IRAQ UPDATE: 17-31 May 2010


28 June 2010
IRAQ UPDATE: 17-31 May 2010

Team members during this period were Peggy Gish, Brad Langendoen, Jo Anne
Lingle, Michele Naar, Zach Selekman, Chihchun Yuan, and Dir’k Ziska.

Monitoring cross-border attacks and accompanying
displaced villagers

During this period, Iran launched sporadic and often heavy shelling attacks on
Iraqi Kurdish villages near the Iranian border in the Choman district of northern
Erbil governorate, where Iranian authorities claimed Kurdish rebels [the Party
of Free Life of Kurdistan (PJAK)] were operating.  On one of the nights of heavy shelling—29-30 May—a fourteen-year-old
girl in the Balakiyaki border area was killed.  According to the Mayor of Choman, the shelling displaced 215
families from five villages and heavily damaged a number of farms in the

At the same time, Iran shelled villages in the Pshdar
district, including three villages that had not previously sustained
damaged.  The attacks caused
fifteen families to flee to the Prde Hazwe Valley.  About seventy-five people, including many children, were
living there in crude tents and drinking water from the river, when CPTers
visited the camp on 20 May 2010.  Villagers also brought sheep, chickens, donkeys, and a horse
to that valley.

The leaders of nine Zharawa villages continued to work on
their plan for building a new cooperative village.  One of the challenges they faced was deciding which families
would be part of this project, since some villagers who were displaced years ago
and more recently displaced villagers all wanted to be in on the new village.  Another challenge was the disparaging
comments of a few local officials, who did not take seriously the danger of the
current attacks in their village areas.  One said, “This idea was too much like what Saddam did in the
past.  Saddam brought people from
different villages and made a collective town.”  Another said, “ If we give them money to build a new
village, other people in the conflict zone will ask the same thing,” or “ Some
people have two places for two wives so they do not qualify as IDPs (Internally
Displaced Persons).”

The village leaders took the proposal to all local and
mid-level public officials, accompanied by CPTers.  These officials said they could not move ahead without the
approval and commitment to financial resources from top officials in the Kurdistan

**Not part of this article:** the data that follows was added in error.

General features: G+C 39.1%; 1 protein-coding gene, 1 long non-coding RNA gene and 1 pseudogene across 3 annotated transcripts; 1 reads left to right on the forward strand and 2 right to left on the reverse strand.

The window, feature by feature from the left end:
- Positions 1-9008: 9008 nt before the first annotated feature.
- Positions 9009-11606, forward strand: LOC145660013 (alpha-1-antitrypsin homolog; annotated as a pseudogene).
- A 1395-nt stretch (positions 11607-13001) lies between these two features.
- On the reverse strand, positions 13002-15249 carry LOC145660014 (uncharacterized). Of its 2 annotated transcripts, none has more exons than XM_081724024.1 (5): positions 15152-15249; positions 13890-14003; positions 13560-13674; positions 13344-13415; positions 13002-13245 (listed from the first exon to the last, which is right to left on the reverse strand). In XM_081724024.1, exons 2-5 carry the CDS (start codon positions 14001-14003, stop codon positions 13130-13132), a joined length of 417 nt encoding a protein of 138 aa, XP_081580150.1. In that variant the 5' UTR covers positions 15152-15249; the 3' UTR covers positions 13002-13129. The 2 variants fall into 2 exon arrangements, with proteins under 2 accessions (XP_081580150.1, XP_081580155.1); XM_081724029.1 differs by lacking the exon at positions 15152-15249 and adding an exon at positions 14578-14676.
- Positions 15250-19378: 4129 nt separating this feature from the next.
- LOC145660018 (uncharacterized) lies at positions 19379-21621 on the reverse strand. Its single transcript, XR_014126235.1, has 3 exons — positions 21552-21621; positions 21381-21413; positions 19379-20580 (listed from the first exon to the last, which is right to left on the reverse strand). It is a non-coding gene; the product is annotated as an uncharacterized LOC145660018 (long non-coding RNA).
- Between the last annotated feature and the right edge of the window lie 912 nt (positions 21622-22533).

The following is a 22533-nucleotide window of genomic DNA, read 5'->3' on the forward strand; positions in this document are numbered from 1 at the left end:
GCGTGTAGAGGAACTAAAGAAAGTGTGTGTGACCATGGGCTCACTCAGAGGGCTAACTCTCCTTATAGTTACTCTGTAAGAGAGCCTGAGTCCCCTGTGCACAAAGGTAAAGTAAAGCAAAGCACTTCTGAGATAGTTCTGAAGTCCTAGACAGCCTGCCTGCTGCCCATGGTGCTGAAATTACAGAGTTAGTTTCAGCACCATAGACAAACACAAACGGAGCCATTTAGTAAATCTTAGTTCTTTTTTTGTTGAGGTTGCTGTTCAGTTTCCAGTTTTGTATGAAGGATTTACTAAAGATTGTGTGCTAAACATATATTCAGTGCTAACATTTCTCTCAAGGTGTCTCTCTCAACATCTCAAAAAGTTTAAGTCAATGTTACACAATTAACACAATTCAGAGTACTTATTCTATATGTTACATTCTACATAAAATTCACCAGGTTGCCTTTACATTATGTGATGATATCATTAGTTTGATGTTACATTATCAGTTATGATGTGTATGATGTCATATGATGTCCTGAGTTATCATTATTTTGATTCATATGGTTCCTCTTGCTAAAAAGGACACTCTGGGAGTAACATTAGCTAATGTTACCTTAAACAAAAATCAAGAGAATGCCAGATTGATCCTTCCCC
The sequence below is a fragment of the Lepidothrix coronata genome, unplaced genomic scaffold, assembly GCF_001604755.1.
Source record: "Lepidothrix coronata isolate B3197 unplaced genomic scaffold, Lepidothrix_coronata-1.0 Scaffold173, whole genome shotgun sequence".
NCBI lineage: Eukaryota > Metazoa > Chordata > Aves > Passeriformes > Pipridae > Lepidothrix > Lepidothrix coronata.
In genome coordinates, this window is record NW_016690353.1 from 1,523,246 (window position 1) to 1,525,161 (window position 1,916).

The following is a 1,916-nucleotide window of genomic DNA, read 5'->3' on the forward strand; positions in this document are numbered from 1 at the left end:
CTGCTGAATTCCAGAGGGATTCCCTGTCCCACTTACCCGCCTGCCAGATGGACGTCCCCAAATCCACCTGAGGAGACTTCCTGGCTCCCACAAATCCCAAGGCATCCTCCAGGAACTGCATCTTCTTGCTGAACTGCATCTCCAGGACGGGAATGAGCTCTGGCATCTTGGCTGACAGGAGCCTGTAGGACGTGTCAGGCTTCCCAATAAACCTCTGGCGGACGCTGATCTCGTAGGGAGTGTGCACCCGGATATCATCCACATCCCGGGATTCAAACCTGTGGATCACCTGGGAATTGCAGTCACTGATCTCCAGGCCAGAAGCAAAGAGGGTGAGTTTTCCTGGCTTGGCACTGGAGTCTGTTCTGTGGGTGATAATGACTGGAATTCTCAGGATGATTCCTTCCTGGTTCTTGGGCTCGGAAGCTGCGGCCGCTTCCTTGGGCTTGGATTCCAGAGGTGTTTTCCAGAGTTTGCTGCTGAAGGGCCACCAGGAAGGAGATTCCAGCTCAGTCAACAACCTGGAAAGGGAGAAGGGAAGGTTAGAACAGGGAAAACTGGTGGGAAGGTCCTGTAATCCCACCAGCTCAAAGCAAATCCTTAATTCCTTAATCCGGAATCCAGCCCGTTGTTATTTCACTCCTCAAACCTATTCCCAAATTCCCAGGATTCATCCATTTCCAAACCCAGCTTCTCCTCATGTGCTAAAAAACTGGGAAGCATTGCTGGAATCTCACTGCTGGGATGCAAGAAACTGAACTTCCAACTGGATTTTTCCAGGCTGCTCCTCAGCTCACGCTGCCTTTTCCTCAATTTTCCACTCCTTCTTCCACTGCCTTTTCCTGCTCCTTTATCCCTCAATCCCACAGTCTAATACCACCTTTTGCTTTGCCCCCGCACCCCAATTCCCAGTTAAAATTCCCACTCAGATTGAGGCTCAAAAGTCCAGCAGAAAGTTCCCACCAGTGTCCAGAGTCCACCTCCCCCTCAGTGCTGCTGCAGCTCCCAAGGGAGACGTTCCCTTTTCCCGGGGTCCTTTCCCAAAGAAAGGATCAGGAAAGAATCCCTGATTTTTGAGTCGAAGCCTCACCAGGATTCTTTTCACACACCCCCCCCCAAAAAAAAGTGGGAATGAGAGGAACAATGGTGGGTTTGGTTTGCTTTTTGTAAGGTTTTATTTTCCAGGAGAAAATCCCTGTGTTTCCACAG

Regional Government (KRG).  The
Iraq team then met with the secretary of the KRG Prime Minister, and with
representatives of KRG President Masoud Barzani.  The representatives said that the next step would be to have
a larger meeting with government officials, village leaders, and NGOs that
might contribute some funds and help with building the new village.  

Accompaniment of persons threatened for
political affiliation

Twenty-one-year-old Aziz had been staying inside the Goran (“Change”) Party
headquarters since the 7 March parliamentary elections.  He received death threats for
publically campaigning on behalf of the party, and claimed the charges that he
attempted to kidnap a PUK (Patriotic Union of Kurdistan) guard and that he shot
into a crowd in front of a PUK building before the elections, were false.  On 30 May, CPTers accompanied Aziz when
he went to the court, trying to clear the charges against him.  The judge told him there were no
standing charges, but sent him to a police station to finish the investigation.

Other former Peshmerga (Kurdish armed forces) or government
employees who also spoke publicly about voting for the Goran list told the team
that they continue to receive threatening phone calls and still have cases against
them pending in court.  (To watch CPT-Iraq’s video interviews of these men
go to


Profiles of Courage
After touring the Halabja martyr’s museum and cemetery with two team members,
Langendoen interviewed Aras Abad Akram to add to the videos in the Iraq team’s
“Profiles of Courage” series on the Iraq team’s web page.  See



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